EU chief outlines new Russia sanctions proposal ahead of visit to Kyiv
European Commission President Ursula von der Leyen and EU foreign policy chief Josep Borrell will visit Kyiv this week to meet with Ukrainian President Volodymyr Zelensky ahead of a global Ukraine fundraiser on Saturday.
The latest: Hours after announcing the visit, von der Leyen outlined a fresh sanctions proposal punishing Russia for the reported atrocities in the Kyiv suburb of Bucha.
Details: The proposal, which must be agreed to by all 27 EU ambassadors at a meeting on Wednesday, includes:
- A ban on coal imports, which are worth $4.4 billion per year
- A full transaction ban on four more Russian banks, including the second-largest bank VTB
- A ban on Russian and Belarusian vessels and road transport operators from accessing EU ports and roads
- Additional technology export bans worth $11 billion
- Other specific import bans worth $6 billion
Between the lines: The reports of the atrocities in Bucha triggered a renewed push within the EU for another round of crushing sanctions — including on Russian energy, which up until now had been a red line for many member states.
- A Russian gas embargo is expected to be left off the table, given how much countries like Germany depend on Russia to heat their homes and power industry.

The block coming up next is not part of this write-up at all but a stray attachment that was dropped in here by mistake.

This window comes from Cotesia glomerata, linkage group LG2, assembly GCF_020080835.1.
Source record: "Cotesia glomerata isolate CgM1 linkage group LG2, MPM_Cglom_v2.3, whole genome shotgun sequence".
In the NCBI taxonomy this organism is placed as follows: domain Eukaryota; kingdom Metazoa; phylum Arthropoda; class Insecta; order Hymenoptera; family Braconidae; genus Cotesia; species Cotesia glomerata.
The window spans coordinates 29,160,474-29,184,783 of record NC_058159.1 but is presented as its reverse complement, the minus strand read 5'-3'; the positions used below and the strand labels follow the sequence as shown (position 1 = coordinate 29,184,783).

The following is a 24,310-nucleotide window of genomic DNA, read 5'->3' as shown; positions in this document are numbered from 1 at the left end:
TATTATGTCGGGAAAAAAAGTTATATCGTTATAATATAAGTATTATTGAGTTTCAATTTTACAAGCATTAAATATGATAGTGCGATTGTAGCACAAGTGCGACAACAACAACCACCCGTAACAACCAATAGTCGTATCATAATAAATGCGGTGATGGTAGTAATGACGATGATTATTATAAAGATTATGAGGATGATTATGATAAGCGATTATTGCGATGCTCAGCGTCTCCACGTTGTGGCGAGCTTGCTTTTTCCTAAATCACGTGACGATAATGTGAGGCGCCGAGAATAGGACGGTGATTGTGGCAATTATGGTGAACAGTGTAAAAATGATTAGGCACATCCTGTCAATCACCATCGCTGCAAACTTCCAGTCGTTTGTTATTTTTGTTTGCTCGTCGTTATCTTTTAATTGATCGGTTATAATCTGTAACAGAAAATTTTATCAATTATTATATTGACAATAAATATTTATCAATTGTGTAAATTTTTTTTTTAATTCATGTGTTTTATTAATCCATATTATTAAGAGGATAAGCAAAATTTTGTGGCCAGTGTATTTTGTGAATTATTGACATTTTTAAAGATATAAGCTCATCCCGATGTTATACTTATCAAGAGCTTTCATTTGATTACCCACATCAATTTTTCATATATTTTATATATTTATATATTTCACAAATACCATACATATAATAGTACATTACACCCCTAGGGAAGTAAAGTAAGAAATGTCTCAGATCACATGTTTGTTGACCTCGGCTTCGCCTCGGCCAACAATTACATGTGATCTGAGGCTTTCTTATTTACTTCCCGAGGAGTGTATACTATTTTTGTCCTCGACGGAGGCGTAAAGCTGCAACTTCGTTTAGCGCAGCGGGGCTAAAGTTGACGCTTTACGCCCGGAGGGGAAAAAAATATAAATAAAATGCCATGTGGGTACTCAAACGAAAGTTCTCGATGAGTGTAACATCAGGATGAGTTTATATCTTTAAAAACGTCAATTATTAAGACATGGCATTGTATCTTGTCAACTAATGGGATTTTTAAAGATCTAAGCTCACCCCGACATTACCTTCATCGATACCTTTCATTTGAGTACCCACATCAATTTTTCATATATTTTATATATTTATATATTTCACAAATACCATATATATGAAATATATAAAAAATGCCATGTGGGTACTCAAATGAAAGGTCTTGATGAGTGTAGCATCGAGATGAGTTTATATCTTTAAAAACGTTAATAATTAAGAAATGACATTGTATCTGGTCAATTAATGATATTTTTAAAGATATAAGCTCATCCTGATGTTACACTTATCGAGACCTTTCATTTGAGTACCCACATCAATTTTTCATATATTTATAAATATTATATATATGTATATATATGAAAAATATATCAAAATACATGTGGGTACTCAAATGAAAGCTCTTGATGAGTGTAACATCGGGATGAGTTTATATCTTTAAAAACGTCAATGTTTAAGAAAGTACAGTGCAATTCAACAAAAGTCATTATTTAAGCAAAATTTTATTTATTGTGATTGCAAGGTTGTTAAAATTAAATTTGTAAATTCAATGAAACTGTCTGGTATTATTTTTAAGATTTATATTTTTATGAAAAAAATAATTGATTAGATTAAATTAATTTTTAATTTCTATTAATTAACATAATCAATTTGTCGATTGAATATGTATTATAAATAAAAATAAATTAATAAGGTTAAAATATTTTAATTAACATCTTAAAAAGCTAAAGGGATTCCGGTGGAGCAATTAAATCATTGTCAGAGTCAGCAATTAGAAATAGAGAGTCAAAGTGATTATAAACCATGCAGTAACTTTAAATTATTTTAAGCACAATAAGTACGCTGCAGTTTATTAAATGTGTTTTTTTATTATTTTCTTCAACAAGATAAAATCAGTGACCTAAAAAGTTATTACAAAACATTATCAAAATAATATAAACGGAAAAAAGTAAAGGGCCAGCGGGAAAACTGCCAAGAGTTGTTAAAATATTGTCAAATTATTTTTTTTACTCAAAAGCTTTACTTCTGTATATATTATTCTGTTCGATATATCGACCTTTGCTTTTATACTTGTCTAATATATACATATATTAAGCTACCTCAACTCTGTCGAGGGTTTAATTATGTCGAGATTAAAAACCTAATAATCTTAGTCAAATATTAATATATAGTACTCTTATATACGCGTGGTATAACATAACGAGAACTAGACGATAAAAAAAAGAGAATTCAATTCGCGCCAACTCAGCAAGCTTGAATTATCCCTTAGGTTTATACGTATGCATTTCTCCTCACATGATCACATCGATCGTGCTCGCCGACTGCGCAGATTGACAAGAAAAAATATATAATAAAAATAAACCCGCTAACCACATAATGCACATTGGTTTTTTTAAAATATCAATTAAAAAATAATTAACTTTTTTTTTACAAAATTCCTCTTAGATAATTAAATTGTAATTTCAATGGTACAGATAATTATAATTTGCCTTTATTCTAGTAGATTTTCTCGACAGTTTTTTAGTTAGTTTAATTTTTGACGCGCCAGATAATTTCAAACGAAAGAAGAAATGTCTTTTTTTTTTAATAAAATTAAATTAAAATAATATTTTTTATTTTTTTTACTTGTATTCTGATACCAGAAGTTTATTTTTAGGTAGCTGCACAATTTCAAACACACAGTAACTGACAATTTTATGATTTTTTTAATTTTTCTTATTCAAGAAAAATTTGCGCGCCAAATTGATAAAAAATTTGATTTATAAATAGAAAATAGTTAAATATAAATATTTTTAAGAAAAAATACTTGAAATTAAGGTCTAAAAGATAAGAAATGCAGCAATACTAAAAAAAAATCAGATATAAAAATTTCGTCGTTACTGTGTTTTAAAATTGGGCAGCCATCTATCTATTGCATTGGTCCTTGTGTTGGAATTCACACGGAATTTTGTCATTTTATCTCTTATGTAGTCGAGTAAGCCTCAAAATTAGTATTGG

- But momentum is gaining for a ban on coal imports now and oil imports down the road, as the U.S. works with the EU to find alternative sources to wean the continent off of Russian gas.
The big picture: Von der Leyen's upcoming visit to Ukraine will be the most significant by any world leader since the war broke out. She has expressed support for Ukraine's accession to the EU, saying that "they are one of us and we want them in."
- The actual process for gaining membership could take years, however, and may face opposition from individual member states.
- Ukraine has proposed ruling out NATO membership but moving forward with EU accession as one possible compromise in peace talks with Russia.
Flashback: The prime ministers of Poland, Slovenia and the Czech Republic visited Kyiv by train on March 15, when the capital was still under assault. Russian forces have since retreated.
What they're saying: "The sanctions response to Russia’s massacre of civilians must finally be powerful," Zelensky said in an overnight address.
- "But was it really necessary to wait for this to reject doubts and indecision?"
- "Did hundreds of our people really have to die in agony for some European leaders to finally understand that the Russian state deserves the most severe pressure?"
Editor's note: This story has been updated with additional details throughout.